Career Days Can Help Recruiters Find the Best Nursing Talent Career Days connect recruiters with nurses

The quest for nursing talent is never-ending. Hiring nurses who are the right fit for the job is key to maintaining a well-staffed institution. Participating in outreach events such as career days can be an important tool for nurse recruiters in finding and hiring the best talent. Career Day events like this one in Chicago connect nurse recruiters with job seekers.

Career-day events are designed to connect nurse recruiters with potential job candidates. Unlike’s past career fairs, which were much larger full-day events with several breaks for live continuing education classes, career days are half-day events that focus solely on nurse recruiting. These smaller, more intimate career-day events for nurses are held in multiple cities throughout the U.S. on an ongoing basis and are unique to, according to Jean Scheuer, vice president of business development for the East region of OnCourse Learning, parent company of

Participation in a career day has benefits for both employers and job seekers, Scheuer said.

“The job market has changed dramatically,” Scheuer said. “There are more jobs for experienced nurses now. It’s become increasingly difficult and more costly for nurse recruiters to fill positions for experienced nurses.”

Intimate environment

A typical career-day event may have between 20 to 30 booths compared with past career fairs that might have had up to 100 booths or more. This more intimate and focused setting gives nurse recruiters and potential job seekers a chance to interact one-on-one in a low-stress environment, Scheuer said.

Meeting face-to-face with potential job seekers is extremely helpful in determining if a nurse is a good fit for an organization, said Nancy Feger, MSN, RN, CHCR, human resources business partner with South Nassau Communities Hospital in Oceanside, N.Y.

A nurse recruiter for 16 years, Feger said she attends career days and finds them to be very useful.

“Job candidates may appear one way on paper; however, meeting them is so much more enlightening as to their personal qualities,” Feger said. “Soon after I meet them I know if we should proceed with the application process.”

 Making connections

Scheuer said nurses attending career-day events generally are intent on making a change and are in the market to either find a new job or return to school.

Jean Scheuer

“Our new Career Day format is a streamlined event for the sole purpose of linking up nurse recruiters and nurses,” Scheuer said. “We offer CE Gift Card giveaways along with incentives to draw nurses to the event, but the event itself is a more steady, meaningful flow of experienced nurses and new graduates who are seeking a new career change or a higher education degree.”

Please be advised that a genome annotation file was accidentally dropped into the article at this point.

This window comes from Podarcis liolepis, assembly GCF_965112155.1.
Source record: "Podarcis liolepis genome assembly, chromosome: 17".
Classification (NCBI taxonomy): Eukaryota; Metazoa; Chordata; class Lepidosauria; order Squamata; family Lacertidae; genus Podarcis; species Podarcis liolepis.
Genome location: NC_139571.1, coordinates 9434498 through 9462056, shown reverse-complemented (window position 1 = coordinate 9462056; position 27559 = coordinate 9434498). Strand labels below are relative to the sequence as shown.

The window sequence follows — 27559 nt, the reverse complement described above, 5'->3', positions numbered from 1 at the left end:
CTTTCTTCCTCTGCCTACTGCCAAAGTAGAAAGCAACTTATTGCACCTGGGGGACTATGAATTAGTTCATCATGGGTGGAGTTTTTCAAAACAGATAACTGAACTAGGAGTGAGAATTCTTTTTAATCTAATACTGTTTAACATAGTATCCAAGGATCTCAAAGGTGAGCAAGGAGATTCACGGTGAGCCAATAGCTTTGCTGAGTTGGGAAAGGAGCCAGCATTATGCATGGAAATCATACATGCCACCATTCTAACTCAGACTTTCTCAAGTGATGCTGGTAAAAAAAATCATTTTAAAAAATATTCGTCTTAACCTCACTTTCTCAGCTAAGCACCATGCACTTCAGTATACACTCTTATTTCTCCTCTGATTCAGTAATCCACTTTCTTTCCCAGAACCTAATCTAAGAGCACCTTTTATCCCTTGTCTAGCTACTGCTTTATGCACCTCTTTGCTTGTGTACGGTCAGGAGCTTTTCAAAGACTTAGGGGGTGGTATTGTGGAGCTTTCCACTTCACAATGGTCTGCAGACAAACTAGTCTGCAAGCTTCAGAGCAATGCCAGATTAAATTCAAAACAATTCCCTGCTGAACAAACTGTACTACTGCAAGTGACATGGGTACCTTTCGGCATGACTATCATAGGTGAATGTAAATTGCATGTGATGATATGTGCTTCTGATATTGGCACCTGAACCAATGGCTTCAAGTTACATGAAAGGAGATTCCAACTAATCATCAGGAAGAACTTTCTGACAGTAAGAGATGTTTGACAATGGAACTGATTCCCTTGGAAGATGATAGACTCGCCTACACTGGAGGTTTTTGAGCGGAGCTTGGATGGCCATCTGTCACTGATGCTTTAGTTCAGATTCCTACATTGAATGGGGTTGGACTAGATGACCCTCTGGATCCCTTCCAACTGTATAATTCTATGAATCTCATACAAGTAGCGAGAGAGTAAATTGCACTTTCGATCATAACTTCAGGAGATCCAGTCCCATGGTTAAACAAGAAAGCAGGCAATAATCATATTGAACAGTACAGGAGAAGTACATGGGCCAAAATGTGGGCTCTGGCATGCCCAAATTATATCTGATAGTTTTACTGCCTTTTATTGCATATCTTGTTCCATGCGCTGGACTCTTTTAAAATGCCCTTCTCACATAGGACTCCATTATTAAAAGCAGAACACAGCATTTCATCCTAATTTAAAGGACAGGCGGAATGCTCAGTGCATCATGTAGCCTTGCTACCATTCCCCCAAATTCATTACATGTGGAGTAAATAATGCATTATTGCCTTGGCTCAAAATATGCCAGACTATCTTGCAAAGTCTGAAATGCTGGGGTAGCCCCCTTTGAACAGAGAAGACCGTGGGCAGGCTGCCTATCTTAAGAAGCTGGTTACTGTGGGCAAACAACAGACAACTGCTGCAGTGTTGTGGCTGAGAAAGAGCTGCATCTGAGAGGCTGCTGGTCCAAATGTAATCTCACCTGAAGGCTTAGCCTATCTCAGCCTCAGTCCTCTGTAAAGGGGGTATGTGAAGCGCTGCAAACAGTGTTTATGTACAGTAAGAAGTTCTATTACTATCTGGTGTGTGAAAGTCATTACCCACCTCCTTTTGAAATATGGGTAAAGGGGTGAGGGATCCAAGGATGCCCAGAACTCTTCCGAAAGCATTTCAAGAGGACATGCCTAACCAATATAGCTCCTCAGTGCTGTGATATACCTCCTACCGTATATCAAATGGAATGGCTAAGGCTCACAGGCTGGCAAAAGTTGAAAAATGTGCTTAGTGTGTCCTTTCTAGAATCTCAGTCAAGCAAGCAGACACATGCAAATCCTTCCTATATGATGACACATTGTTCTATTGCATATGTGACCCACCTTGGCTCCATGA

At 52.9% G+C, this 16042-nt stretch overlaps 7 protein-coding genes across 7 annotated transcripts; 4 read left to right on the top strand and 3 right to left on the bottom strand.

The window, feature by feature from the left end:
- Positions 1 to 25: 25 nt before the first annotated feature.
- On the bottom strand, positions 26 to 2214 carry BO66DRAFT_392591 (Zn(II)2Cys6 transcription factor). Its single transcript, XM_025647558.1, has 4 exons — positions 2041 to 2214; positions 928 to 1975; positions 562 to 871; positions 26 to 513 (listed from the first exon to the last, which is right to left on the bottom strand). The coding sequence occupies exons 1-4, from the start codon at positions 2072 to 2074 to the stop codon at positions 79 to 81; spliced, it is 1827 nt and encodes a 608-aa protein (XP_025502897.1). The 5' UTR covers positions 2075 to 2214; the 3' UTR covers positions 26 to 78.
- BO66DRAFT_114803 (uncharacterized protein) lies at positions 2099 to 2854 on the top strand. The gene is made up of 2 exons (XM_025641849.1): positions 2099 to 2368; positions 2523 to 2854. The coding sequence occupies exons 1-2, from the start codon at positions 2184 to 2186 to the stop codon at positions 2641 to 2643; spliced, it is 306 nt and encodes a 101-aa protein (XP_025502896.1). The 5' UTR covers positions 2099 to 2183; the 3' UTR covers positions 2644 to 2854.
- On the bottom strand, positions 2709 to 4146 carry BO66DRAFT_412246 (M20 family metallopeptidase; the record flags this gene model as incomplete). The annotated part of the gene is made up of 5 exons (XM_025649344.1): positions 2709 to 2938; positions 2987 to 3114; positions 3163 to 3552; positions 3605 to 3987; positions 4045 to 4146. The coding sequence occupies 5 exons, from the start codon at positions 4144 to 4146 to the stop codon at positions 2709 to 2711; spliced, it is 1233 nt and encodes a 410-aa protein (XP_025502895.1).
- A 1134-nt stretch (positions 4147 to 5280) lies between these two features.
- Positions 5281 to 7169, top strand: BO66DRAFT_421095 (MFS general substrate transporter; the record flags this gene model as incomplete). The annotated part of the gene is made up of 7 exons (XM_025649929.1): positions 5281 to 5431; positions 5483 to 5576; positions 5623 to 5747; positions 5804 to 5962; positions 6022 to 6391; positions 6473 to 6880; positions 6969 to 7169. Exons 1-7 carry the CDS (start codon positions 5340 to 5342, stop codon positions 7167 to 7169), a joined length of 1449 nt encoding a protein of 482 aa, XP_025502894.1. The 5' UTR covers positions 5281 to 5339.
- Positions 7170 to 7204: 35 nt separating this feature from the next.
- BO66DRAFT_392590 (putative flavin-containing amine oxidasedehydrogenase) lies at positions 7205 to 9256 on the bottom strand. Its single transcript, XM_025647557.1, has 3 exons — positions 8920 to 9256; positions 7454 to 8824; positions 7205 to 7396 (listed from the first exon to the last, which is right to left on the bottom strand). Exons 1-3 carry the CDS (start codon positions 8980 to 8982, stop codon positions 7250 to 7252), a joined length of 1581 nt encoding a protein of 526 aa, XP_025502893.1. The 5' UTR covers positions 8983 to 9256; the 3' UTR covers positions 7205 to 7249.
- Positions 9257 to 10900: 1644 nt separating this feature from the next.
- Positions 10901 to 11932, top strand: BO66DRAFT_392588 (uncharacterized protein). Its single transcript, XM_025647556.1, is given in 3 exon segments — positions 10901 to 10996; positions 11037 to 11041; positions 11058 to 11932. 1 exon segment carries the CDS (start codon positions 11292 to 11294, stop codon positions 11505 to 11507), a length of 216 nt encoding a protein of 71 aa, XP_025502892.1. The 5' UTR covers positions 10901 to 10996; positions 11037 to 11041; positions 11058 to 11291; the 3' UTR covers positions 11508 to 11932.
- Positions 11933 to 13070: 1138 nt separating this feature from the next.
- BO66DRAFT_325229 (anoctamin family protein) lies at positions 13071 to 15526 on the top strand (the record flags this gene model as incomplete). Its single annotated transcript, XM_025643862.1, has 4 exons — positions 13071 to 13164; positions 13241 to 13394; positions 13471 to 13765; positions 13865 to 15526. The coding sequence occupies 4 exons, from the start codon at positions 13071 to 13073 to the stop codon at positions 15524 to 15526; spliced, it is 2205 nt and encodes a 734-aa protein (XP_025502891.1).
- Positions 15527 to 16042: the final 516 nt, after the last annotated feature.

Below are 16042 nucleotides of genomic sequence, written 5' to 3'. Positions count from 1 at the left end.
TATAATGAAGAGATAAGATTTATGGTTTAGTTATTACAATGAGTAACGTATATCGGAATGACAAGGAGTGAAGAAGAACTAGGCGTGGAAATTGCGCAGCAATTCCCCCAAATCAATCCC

Many new nursing graduates attend these events as a way to meet with recruiters in hopes of landing their first job, according to Scheuer.

“The opportunities for new grads are better now than compared to one year ago,” she said. “More hospitals are offering new grad programs and see the internship process as a way to grow their own talent.”

Feger said she has recruited many new hires at career-day events, “from new grads for our new graduate residency programs, to experienced RNs for our fellowship programs in critical care and the emergency department.”

These events also are an excellent venue for schools of nursing to showcase their higher education programs to potential applicants, Scheuer said. “The career day provides a great opportunity for nurses to not only find a new job but to also to explore options on the next degree or certification for their practice,” she said.

Time savings

Meeting a higher volume of RN candidates face-to-face in one morning or afternoon can save organizations time in the hiring process, said Andree Mulia, BSN, RN, senior talent acquisition consultant at Children’s Hospital, Los Angeles.

Recruiters talk to potential job seekers during a Career Days event in California on Oct. 4.

“I’m looking for RNs that have a passion for pediatrics and the heart for providing patient- and family-centered care,” she said. “We see approximately 100 resumes per day. However, there is nothing that can compare to meeting a nurse in person to identify that passion.”

Attending career-day events has been fruitful for CHLA in finding new nursing talent both for its new graduate training program and in seeking experienced RNs looking to take part in the transition to its pediatrics program, according to Mulia.

Scheuer said participation in career days can save time for recruiters as they can meet job candidates and network with colleagues during a single event.

“For four or more hours, recruiters have the ability to see a steady flow of nurses who have a serious interest in finding a new job or going back to school,” she said. “These events are focused on these areas.”


Scheuer said participation in career days is good business for nurse recruiters, as the cost to recruit experienced nurses can be very high.

“Participation in a career day is more economical for vendors as they can meet high-quality job candidates in a more focused, smaller event, which gives them the time to talk to potential candidates,” she said. “It’s a matter of quality versus quantity.”

Mulia said she has found participating in career days provides a good return on investment.

“Having the opportunity to conduct on-the-spot interviews, reviewing someone’s background and resume, and having time to discuss our reputation and the opportunities we provide as a Magnet hospital can all be done at a career day,” she said. “It works both ways; they meet and learn about us, too.”